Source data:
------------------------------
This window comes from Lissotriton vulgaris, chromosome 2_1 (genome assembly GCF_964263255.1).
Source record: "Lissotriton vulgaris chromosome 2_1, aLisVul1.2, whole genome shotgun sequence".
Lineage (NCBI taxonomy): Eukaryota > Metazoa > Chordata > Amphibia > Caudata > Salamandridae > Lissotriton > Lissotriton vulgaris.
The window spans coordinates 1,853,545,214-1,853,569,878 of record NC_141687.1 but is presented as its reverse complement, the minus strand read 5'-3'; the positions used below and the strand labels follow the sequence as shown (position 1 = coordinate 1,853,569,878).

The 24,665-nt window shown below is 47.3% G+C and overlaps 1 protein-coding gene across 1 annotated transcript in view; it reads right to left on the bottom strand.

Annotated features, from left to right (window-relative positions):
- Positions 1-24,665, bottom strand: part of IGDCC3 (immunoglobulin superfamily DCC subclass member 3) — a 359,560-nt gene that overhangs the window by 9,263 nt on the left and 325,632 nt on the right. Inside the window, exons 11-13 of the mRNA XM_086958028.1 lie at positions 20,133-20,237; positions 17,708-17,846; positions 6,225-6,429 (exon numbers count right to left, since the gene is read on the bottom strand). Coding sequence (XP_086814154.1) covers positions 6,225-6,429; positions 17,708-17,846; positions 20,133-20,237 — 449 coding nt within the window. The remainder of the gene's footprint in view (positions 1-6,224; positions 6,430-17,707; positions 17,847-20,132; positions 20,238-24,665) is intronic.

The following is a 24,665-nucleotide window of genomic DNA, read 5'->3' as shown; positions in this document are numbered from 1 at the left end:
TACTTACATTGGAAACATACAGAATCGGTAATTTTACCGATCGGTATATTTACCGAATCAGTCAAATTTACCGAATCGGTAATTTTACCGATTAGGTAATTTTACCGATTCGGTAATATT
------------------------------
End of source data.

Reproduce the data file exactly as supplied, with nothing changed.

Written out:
This window comes from Lissotriton vulgaris, chromosome 2_1 (genome assembly GCF_964263255.1).
Source record: "Lissotriton vulgaris chromosome 2_1, aLisVul1.2, whole genome shotgun sequence".
Lineage (NCBI taxonomy): Eukaryota > Metazoa > Chordata > Amphibia > Caudata > Salamandridae > Lissotriton > Lissotriton vulgaris.
The window spans coordinates 1,853,545,214-1,853,569,878 of record NC_141687.1 but is presented as its reverse complement, the minus strand read 5'-3'; the positions used below and the strand labels follow the sequence as shown (position 1 = coordinate 1,853,569,878).

The 24,665-nt window shown below is 47.3% G+C and overlaps 1 protein-coding gene across 1 annotated transcript in view; it reads right to left on the bottom strand.

Annotated features, from left to right (window-relative positions):
- Positions 1-24,665, bottom strand: part of IGDCC3 (immunoglobulin superfamily DCC subclass member 3) — a 359,560-nt gene that overhangs the window by 9,263 nt on the left and 325,632 nt on the right. Inside the window, exons 11-13 of the mRNA XM_086958028.1 lie at positions 20,133-20,237; positions 17,708-17,846; positions 6,225-6,429 (exon numbers count right to left, since the gene is read on the bottom strand). Coding sequence (XP_086814154.1) covers positions 6,225-6,429; positions 17,708-17,846; positions 20,133-20,237 — 449 coding nt within the window. The remainder of the gene's footprint in view (positions 1-6,224; positions 6,430-17,707; positions 17,847-20,132; positions 20,238-24,665) is intronic.

The following is a 24,665-nucleotide window of genomic DNA, read 5'->3' as shown; positions in this document are numbered from 1 at the left end:
TACTTACATTGGAAACATACAGAATCGGTAATTTTACCGATCGGTATATTTACCGAATCAGTCAAATTTACCGAATCGGTAATTTTACCGATTAGGTAATTTTACCGATTCGGTAATATT